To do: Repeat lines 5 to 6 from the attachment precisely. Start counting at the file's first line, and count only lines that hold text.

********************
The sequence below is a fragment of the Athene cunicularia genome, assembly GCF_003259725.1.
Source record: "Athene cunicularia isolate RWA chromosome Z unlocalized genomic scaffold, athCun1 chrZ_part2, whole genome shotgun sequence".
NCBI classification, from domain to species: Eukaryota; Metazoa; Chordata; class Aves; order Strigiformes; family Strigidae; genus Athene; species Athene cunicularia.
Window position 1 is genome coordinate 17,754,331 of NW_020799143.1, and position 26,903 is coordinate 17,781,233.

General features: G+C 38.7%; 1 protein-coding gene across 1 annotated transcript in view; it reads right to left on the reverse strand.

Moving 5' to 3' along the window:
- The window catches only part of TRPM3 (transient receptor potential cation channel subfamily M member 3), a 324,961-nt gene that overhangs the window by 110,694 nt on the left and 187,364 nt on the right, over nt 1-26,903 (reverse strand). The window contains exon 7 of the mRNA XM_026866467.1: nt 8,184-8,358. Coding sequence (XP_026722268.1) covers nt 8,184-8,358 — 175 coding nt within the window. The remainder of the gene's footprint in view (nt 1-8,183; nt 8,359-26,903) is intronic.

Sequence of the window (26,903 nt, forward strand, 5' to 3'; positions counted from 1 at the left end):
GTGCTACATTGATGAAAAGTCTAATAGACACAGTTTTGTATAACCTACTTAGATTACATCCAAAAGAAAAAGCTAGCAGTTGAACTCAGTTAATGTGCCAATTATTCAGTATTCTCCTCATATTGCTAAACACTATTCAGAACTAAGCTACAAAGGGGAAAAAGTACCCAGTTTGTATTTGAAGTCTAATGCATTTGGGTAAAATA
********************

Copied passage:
General features: G+C 38.7%; 1 protein-coding gene across 1 annotated transcript in view; it reads right to left on the reverse strand.

Moving 5' to 3' along the window: